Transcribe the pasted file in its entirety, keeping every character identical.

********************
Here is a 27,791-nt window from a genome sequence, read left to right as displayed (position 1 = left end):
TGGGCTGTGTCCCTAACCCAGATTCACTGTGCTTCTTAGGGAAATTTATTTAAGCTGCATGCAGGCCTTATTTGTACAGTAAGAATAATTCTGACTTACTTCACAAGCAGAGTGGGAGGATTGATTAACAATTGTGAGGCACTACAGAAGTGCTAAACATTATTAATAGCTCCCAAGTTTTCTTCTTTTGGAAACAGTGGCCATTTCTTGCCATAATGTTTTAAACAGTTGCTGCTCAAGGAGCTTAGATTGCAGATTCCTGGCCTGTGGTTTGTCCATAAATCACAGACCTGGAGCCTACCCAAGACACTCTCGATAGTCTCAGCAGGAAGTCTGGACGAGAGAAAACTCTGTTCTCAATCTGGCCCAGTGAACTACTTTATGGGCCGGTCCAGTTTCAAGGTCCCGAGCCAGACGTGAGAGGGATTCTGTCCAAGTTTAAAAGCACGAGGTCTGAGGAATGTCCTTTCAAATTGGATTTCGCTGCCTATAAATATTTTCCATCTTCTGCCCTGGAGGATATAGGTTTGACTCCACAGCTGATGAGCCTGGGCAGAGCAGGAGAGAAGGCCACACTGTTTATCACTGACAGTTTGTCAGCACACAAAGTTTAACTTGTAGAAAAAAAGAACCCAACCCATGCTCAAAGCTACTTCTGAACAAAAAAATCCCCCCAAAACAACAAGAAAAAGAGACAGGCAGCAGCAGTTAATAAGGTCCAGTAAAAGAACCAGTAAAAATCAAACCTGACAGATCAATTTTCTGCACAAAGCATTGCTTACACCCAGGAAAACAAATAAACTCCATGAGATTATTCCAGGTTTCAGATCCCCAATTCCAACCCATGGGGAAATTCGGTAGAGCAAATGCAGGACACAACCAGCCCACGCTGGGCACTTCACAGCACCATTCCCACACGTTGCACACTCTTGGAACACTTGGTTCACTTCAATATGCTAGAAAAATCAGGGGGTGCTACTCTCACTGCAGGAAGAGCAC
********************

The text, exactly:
Here is a 27,791-nt window from a genome sequence, read left to right as displayed (position 1 = left end):
TGGGCTGTGTCCCTAACCCAGATTCACTGTGCTTCTTAGGGAAATTTATTTAAGCTGCATGCAGGCCTTATTTGTACAGTAAGAATAATTCTGACTTACTTCACAAGCAGAGTGGGAGGATTGATTAACAATTGTGAGGCACTACAGAAGTGCTAAACATTATTAATAGCTCCCAAGTTTTCTTCTTTTGGAAACAGTGGCCATTTCTTGCCATAATGTTTTAAACAGTTGCTGCTCAAGGAGCTTAGATTGCAGATTCCTGGCCTGTGGTTTGTCCATAAATCACAGACCTGGAGCCTACCCAAGACACTCTCGATAGTCTCAGCAGGAAGTCTGGACGAGAGAAAACTCTGTTCTCAATCTGGCCCAGTGAACTACTTTATGGGCCGGTCCAGTTTCAAGGTCCCGAGCCAGACGTGAGAGGGATTCTGTCCAAGTTTAAAAGCACGAGGTCTGAGGAATGTCCTTTCAAATTGGATTTCGCTGCCTATAAATATTTTCCATCTTCTGCCCTGGAGGATATAGGTTTGACTCCACAGCTGATGAGCCTGGGCAGAGCAGGAGAGAAGGCCACACTGTTTATCACTGACAGTTTGTCAGCACACAAAGTTTAACTTGTAGAAAAAAAGAACCCAACCCATGCTCAAAGCTACTTCTGAACAAAAAAATCCCCCCAAAACAACAAGAAAAAGAGACAGGCAGCAGCAGTTAATAAGGTCCAGTAAAAGAACCAGTAAAAATCAAACCTGACAGATCAATTTTCTGCACAAAGCATTGCTTACACCCAGGAAAACAAATAAACTCCATGAGATTATTCCAGGTTTCAGATCCCCAATTCCAACCCATGGGGAAATTCGGTAGAGCAAATGCAGGACACAACCAGCCCACGCTGGGCACTTCACAGCACCATTCCCACACGTTGCACACTCTTGGAACACTTGGTTCACTTCAATATGCTAGAAAAATCAGGGGGTGCTACTCTCACTGCAGGAAGAGCAC